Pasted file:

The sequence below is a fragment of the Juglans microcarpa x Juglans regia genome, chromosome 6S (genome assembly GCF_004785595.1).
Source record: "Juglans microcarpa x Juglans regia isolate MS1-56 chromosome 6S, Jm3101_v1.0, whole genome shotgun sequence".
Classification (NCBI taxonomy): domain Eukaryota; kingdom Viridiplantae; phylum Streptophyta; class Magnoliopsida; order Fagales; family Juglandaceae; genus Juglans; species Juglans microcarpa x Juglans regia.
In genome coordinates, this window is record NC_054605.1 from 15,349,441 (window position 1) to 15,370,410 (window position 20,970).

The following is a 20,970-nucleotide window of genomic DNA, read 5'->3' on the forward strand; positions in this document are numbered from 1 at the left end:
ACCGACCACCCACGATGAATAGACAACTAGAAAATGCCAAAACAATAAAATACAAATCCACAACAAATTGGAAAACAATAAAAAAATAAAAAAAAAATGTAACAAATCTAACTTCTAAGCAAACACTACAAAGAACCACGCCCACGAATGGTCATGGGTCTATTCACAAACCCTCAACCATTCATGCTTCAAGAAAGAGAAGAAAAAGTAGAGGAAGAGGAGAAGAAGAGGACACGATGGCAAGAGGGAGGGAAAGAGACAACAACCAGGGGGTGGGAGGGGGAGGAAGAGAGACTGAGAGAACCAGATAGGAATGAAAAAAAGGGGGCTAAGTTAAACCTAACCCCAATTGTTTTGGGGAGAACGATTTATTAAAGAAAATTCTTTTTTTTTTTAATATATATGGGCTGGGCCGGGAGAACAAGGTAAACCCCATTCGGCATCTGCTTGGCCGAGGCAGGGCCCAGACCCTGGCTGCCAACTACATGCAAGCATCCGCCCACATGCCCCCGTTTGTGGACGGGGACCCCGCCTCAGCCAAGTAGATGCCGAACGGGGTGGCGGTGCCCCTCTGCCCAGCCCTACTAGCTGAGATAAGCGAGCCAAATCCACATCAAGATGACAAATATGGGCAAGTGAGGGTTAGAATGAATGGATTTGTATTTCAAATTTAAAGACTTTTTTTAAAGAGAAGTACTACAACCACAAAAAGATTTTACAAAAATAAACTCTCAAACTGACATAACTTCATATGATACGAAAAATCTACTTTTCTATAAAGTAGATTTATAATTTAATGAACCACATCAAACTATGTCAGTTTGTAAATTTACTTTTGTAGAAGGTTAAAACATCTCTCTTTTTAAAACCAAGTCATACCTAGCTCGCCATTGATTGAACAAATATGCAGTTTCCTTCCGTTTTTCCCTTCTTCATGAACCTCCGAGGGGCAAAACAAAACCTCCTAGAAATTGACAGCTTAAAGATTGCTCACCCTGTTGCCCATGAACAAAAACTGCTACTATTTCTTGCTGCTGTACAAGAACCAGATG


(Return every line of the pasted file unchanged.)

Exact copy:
The sequence below is a fragment of the Juglans microcarpa x Juglans regia genome, chromosome 6S (genome assembly GCF_004785595.1).
Source record: "Juglans microcarpa x Juglans regia isolate MS1-56 chromosome 6S, Jm3101_v1.0, whole genome shotgun sequence".
Classification (NCBI taxonomy): domain Eukaryota; kingdom Viridiplantae; phylum Streptophyta; class Magnoliopsida; order Fagales; family Juglandaceae; genus Juglans; species Juglans microcarpa x Juglans regia.
In genome coordinates, this window is record NC_054605.1 from 15,349,441 (window position 1) to 15,370,410 (window position 20,970).

The following is a 20,970-nucleotide window of genomic DNA, read 5'->3' on the forward strand; positions in this document are numbered from 1 at the left end:
ACCGACCACCCACGATGAATAGACAACTAGAAAATGCCAAAACAATAAAATACAAATCCACAACAAATTGGAAAACAATAAAAAAATAAAAAAAAAATGTAACAAATCTAACTTCTAAGCAAACACTACAAAGAACCACGCCCACGAATGGTCATGGGTCTATTCACAAACCCTCAACCATTCATGCTTCAAGAAAGAGAAGAAAAAGTAGAGGAAGAGGAGAAGAAGAGGACACGATGGCAAGAGGGAGGGAAAGAGACAACAACCAGGGGGTGGGAGGGGGAGGAAGAGAGACTGAGAGAACCAGATAGGAATGAAAAAAAGGGGGCTAAGTTAAACCTAACCCCAATTGTTTTGGGGAGAACGATTTATTAAAGAAAATTCTTTTTTTTTTTAATATATATGGGCTGGGCCGGGAGAACAAGGTAAACCCCATTCGGCATCTGCTTGGCCGAGGCAGGGCCCAGACCCTGGCTGCCAACTACATGCAAGCATCCGCCCACATGCCCCCGTTTGTGGACGGGGACCCCGCCTCAGCCAAGTAGATGCCGAACGGGGTGGCGGTGCCCCTCTGCCCAGCCCTACTAGCTGAGATAAGCGAGCCAAATCCACATCAAGATGACAAATATGGGCAAGTGAGGGTTAGAATGAATGGATTTGTATTTCAAATTTAAAGACTTTTTTTAAAGAGAAGTACTACAACCACAAAAAGATTTTACAAAAATAAACTCTCAAACTGACATAACTTCATATGATACGAAAAATCTACTTTTCTATAAAGTAGATTTATAATTTAATGAACCACATCAAACTATGTCAGTTTGTAAATTTACTTTTGTAGAAGGTTAAAACATCTCTCTTTTTAAAACCAAGTCATACCTAGCTCGCCATTGATTGAACAAATATGCAGTTTCCTTCCGTTTTTCCCTTCTTCATGAACCTCCGAGGGGCAAAACAAAACCTCCTAGAAATTGACAGCTTAAAGATTGCTCACCCTGTTGCCCATGAACAAAAACTGCTACTATTTCTTGCTGCTGTACAAGAACCAGATG